The form of an object is inconsequent in a dynamic system since it is the morphology and the kinetic movement involved with it which are perceived by the visual representation. In an embodied system the design of the moving form is extraneous than the ability for various degrees of motion it achieves. The multiple joints of bending thus is of more importance to study the dynamic aspect of the body.

Mechanical automata and principles of gear combination are quite an explored branch for further study to understand various ways of transforming a movement.

6.2. IMPARTING INTELLIGENCE TO MATERIALS

Certain materials have been designed to show intelligent behavior. The shape memory alloys are an example of dynamic transformation on external impulse. They store a memory to modify themselves into another form in the presence of external temperature rise.

The Shape shift is an experiment to make surfaces capable of transformation via electric impulses. Therefore imparting certain intelligent behavior to independent parts of surfaces, offloads several processing commands to be sent from the central controller, making the system robust.

 

7. CONCLUSION

It is difficult to transform intelligence in nature to artificial systems. We essentially use motors and sensor couples to impart such a behavior. But motors are imprecise and sensors are noisy. These system lack fault tolerance and sifting of relevant data from the abundant data it gathers. Getting a real time agile response is also a big challenge.

These aspects are better managed in biological and natural systems. But a replication of these systems do not impart intelligence, rather a derivation of the principles in such systems to form characteristics suitable to the artificial world is an advanced approach. Just like the design of wheel which is much faster and friction less process of movement as compared to walking on smooth surfaces, we need to find superior ways to exhibit intelligence in artificial systems.

Since versatile learning and an agile response to autonomous systems can impart an intelligent behavior, embodiment of intelligence becomes a powerful driving force to future interactive systems.

The literature review gives a basic understanding of various behaviors to be imparted to systems capable of showing intelligence as understood in context of the environment it belongs to. There are certain examples of embodiment in different systems which pave the way for future study. Morphological transformation and genetic algorithm are key elements of design to be researched further in detail. These principles have examples in mobile robotics but needs an understanding in the realm of immobile architecture. There is a need to understand the ways to impart knowledge, and question the existence of artificial intelligent behavior. A study of epistemology and ontology will help to build on the machine learning aspect and transfer the characteristics to the morphology of the structure. A further exploration is required in the methodology to impart behavior and a reasoning of generative design.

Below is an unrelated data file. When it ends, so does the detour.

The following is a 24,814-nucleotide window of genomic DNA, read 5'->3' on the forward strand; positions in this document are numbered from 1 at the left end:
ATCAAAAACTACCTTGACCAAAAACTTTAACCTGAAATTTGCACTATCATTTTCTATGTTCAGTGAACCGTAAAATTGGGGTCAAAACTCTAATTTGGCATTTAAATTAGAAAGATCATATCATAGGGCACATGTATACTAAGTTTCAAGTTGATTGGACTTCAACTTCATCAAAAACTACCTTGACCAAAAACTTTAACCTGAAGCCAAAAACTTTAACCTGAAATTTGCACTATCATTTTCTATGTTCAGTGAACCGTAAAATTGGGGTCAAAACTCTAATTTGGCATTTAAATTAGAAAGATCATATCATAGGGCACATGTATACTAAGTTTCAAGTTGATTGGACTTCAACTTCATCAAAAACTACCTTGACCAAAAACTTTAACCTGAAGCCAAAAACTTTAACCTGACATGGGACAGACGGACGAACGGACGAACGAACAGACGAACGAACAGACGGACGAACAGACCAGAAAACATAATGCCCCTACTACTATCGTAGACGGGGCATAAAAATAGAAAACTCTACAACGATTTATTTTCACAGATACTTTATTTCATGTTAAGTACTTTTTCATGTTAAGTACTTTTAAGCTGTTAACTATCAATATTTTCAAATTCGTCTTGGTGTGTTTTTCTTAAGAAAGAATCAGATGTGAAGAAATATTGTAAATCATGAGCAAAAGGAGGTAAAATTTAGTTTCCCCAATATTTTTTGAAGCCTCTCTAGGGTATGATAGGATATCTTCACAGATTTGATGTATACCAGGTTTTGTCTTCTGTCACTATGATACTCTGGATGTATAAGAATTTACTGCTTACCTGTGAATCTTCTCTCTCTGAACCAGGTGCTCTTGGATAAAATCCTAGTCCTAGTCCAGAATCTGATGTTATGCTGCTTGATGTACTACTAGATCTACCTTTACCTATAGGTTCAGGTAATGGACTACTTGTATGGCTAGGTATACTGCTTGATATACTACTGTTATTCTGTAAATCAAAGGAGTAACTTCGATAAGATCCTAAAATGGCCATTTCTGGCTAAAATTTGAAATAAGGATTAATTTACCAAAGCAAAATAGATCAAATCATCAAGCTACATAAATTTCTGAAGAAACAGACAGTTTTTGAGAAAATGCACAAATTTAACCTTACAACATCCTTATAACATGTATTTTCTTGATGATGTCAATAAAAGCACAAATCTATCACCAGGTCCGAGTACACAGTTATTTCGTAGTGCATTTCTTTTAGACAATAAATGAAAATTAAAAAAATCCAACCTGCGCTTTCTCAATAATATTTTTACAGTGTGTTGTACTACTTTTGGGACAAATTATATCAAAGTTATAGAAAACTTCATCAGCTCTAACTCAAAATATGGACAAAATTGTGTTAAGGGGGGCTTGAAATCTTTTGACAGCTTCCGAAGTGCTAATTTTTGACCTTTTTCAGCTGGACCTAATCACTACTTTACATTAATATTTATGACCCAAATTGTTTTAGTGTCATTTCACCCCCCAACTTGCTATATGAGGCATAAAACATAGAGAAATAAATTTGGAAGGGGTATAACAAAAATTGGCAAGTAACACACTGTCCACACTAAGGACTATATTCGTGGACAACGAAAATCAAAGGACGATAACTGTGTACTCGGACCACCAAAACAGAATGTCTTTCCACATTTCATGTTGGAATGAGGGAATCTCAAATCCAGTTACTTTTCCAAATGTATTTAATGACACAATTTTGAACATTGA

Key References:

  1. Negroponte, N. (1975).Soft architecture machines. Cambridge, Mass, The MIT Press.
  2. Pfeifer,R, Scheier,C. (1999).Understanding Intelligence, MIT Press, Cambridge, MA, USA.
  3. Bondin, W., (2013). Embodied Dynamics : The Role of Externalised and Embodied Cognition in Kinetic Architecture.
  4. Rosenblueth, A., Wiener, N. & Bigelow, J., (1943). Behavior, Purpose and Teleology.Philosophy of Science, 10(1), p.18.
  5. Eiben, A E., Kernbach, S. & Haasdijk, E., (2012). Embodied artificial evolution: Artificial evolutionary systems in the 21st Century.Evolutionary Intelligence, 5(4), p.261-272.
  6. Pfeifer, R., Lungarella, M. & Iida, F., (2007). Self-organization, embodiment, and biologically inspired robotics.Science (New York, N.Y.), 318(5853), p.1088-1093.

Supporting References:

  1. Brodey, W. M. (1967). The design of intelligent environments, soft architecture. Landscape, Autumn 1967, Vol. 17:1, Pg. 8-12
  2. Sher, E., Chronis, A. & Glynn, R., (2013). Self-Learning Algorithm as a Tool to Perform Adaptive Behaviour in Unpredictable Changing Environments – A Case Study.
  3. Von Foerster, H. (2003).Understanding understanding essays on cybernetics and cognition. New York, Springer.
  4. Rossi, C. & Eiben, a E., (2014). Simultaneous versus incremental learning of multiple skills by modular robots.Evolutionary Intelligence, 7, p.119-131.

Comments

  1. “intelligence is a property ascribed to a conversation between participants by an external observer if, and only if, their dialogue manifests understanding”

    Gordon Pask

Submit a Comment